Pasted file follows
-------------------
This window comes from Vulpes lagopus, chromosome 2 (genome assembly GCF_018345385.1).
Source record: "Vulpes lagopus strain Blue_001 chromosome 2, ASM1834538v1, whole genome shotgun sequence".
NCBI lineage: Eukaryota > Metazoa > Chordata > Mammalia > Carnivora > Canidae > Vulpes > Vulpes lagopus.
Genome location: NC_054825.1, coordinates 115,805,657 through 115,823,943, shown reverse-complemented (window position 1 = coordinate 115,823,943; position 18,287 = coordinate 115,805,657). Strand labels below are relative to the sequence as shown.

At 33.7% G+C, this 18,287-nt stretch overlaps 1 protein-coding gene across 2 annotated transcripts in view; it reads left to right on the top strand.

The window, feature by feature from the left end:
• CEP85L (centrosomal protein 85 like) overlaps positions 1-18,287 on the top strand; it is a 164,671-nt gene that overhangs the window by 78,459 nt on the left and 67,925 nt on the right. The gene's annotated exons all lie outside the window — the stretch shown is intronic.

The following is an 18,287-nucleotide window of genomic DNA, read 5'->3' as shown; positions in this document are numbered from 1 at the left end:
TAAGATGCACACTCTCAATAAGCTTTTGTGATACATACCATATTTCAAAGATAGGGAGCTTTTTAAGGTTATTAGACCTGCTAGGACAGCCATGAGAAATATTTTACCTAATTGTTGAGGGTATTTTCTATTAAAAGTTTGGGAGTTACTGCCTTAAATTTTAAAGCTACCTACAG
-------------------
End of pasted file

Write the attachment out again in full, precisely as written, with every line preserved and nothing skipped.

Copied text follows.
This window comes from Vulpes lagopus, chromosome 2 (genome assembly GCF_018345385.1).
Source record: "Vulpes lagopus strain Blue_001 chromosome 2, ASM1834538v1, whole genome shotgun sequence".
NCBI lineage: Eukaryota > Metazoa > Chordata > Mammalia > Carnivora > Canidae > Vulpes > Vulpes lagopus.
Genome location: NC_054825.1, coordinates 115,805,657 through 115,823,943, shown reverse-complemented (window position 1 = coordinate 115,823,943; position 18,287 = coordinate 115,805,657). Strand labels below are relative to the sequence as shown.

At 33.7% G+C, this 18,287-nt stretch overlaps 1 protein-coding gene across 2 annotated transcripts in view; it reads left to right on the top strand.

The window, feature by feature from the left end:
• CEP85L (centrosomal protein 85 like) overlaps positions 1-18,287 on the top strand; it is a 164,671-nt gene that overhangs the window by 78,459 nt on the left and 67,925 nt on the right. The gene's annotated exons all lie outside the window — the stretch shown is intronic.

The following is an 18,287-nucleotide window of genomic DNA, read 5'->3' as shown; positions in this document are numbered from 1 at the left end:
TAAGATGCACACTCTCAATAAGCTTTTGTGATACATACCATATTTCAAAGATAGGGAGCTTTTTAAGGTTATTAGACCTGCTAGGACAGCCATGAGAAATATTTTACCTAATTGTTGAGGGTATTTTCTATTAAAAGTTTGGGAGTTACTGCCTTAAATTTTAAAGCTACCTACAG